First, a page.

Historical Delft, Delft
This statue (2003) is also located in the Prinsenhof Gardens on St Agatha's Square. William of Orange was shot in 1584 in the Prinsenhof (the Prince's Court).
Favorite thing: The statue is placed in the Markt of Delft to commemorate one of it's most famous sons - Huig de Groot; he is better known as Hugo Grotius. Grotius was a Royal Advisor, Professor, Ambassador, author and playwright.
This is the only city gate that survived in Delft. It was built in the beginning of the 15th century. Believe it or not, in the late 60's the gate was turned into a studio house and somebody actually lives there!
Imagine that! Living in such a historical house partly standing on water connected by a bridge. Well, I was standing infront of the Oostport, taking pictures and feeling jealous.
Favorite thing: Beestenmarkt or Animals market got is place from the animals trade that was taking place in this part of Delft until the 70's. When the market was closed it turned into a nice garden with terraces surrounded by cafes and restaurants. Beestenmarkt has a very young atmosphere and many students can be seen there enjoying their day in the sun
Delft, ancient VOC-town and the place where many ship sailed away towards the Dutch Indies or any other colony far, far away.
Delft is beautiful and compact with it's old buildings along the canals. It is also the Royal Town, intensively connected with the Dutch family Van Oranje-Nassau.
Delft is famous for it's earthware-pottery, caloured white and blue. It set an example to many porselan from all over the world.
Delft is also a very young town, because of the Technical University that has it's basis here.
Delft, in my opinion the most complete Holland town within the Netherlands.
Fondest memory: My Godparents (in Dutch "Peter" and "Meter"), that live in this town and with whome I have a very warm relationship.
Favorite thing: On the opposite side of the Meisjeshuis, across the canal, the Boys House is situated. The purpose of the building was exactly the same, a home for orphaned boys. People of Delft used to drink water from the canals and as a result they were dying of cholera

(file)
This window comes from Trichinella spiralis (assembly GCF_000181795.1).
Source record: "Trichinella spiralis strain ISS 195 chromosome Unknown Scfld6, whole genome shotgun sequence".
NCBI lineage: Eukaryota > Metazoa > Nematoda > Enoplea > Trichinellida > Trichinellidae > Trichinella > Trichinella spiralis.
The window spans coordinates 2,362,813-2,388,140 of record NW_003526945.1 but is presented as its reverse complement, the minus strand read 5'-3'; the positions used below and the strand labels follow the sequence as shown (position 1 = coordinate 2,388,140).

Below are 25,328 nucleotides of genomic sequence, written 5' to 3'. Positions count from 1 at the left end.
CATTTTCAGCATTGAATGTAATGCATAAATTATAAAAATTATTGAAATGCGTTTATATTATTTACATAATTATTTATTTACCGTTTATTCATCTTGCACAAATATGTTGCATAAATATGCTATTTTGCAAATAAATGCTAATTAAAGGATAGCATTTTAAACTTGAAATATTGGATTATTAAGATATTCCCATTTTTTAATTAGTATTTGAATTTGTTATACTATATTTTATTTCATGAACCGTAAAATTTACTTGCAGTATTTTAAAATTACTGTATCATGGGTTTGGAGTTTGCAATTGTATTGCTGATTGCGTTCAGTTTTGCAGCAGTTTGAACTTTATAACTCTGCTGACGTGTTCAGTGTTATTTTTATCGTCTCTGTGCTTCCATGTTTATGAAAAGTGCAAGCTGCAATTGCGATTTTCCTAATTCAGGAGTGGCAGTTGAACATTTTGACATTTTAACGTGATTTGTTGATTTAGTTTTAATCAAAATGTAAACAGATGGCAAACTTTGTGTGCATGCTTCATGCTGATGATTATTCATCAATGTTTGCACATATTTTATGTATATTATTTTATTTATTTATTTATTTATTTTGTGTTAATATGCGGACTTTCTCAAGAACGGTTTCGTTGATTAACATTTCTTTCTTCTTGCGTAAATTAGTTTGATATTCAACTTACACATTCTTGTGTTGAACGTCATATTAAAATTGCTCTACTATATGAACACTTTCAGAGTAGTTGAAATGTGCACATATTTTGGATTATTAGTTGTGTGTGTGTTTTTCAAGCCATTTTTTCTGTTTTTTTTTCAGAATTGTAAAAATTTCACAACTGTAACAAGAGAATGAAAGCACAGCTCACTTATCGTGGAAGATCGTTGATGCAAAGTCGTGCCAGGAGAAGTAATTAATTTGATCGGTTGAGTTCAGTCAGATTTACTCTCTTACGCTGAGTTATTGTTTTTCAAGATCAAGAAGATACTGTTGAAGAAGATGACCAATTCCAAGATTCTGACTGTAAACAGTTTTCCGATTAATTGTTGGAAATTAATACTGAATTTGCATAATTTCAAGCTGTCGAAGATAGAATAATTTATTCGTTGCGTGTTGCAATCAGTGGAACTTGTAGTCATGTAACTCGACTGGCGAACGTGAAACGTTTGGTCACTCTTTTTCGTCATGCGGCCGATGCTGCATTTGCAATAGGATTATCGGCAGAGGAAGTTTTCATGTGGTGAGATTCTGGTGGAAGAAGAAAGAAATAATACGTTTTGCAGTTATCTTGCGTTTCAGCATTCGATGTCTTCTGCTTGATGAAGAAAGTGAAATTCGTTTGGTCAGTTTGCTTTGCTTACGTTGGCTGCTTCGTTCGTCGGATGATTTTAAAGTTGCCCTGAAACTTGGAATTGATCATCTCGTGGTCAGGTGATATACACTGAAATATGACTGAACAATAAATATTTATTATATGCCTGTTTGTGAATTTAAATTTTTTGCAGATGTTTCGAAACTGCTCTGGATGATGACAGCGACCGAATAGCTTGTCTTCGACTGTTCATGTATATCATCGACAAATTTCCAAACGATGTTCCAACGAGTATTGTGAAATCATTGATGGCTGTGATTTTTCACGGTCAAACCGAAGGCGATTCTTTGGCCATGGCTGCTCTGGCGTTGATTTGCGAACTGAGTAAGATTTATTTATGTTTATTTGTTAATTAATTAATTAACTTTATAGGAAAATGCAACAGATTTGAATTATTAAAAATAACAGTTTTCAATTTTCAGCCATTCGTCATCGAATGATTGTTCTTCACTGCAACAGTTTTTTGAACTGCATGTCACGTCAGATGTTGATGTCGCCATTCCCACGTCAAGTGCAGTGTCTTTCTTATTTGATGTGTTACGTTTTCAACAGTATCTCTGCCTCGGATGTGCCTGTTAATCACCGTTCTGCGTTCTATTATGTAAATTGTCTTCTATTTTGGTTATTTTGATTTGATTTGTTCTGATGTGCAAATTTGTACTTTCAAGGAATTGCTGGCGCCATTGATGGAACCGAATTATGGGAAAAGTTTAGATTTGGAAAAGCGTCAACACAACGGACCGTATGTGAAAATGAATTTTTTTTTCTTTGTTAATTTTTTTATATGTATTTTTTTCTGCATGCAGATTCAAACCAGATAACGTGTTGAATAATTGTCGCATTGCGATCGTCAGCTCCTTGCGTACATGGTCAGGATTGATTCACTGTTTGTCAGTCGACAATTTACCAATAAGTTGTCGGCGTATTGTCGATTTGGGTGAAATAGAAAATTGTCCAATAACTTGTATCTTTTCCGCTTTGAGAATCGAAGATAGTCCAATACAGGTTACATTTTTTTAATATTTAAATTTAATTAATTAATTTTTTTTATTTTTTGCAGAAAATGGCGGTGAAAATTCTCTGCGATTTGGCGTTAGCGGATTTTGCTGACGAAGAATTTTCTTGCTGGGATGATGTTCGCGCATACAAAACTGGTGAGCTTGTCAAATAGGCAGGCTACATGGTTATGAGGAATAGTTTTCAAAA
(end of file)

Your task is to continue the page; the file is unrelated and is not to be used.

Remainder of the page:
Favorite thing: Meisjeshuis means Girls' House, this was the purpose of this building in 18th century. City of Delft suffered of many epidemics and a lot of children were orphaned. This building served as a home for orphaned girls.
Favorite thing: This building was the trading point in the 18th century. People could approach it through the canal using their boats and to trade goods through the wide open windows on the lower floor. Today this place is a 3-floors restaurant. If you happen to go there, there is one thing you should remember: the lower the floor the cheaper the meal!
Favorite thing: This door can be found right by the Old Church. It was used by William the Silent when he needed to leave Delft for his secret meetings, he was coming to this door using a boat and escaping from the watching eyes of the city residents and other curious people.
Delft in the Middle Ages was a wealthy merchant city and one of the seats of the Dutch East India Company. It's known for two reasons: it's Delft pottery and ceramics and because it was the city where Prince William of Orange was murdered in 1584.
Fondest memory: the structure of Delft and the medieva layout of the streets. The buildings too: really well-preserved
Town Hall (1620), view from the Markt Square
Nieuwe Kerk (New Church) on the Markt Square
Favorite thing: A stepped gable close on Cameretten street corner. Delft is full of beautiful old buildings like this - but this one was a particularly nice example.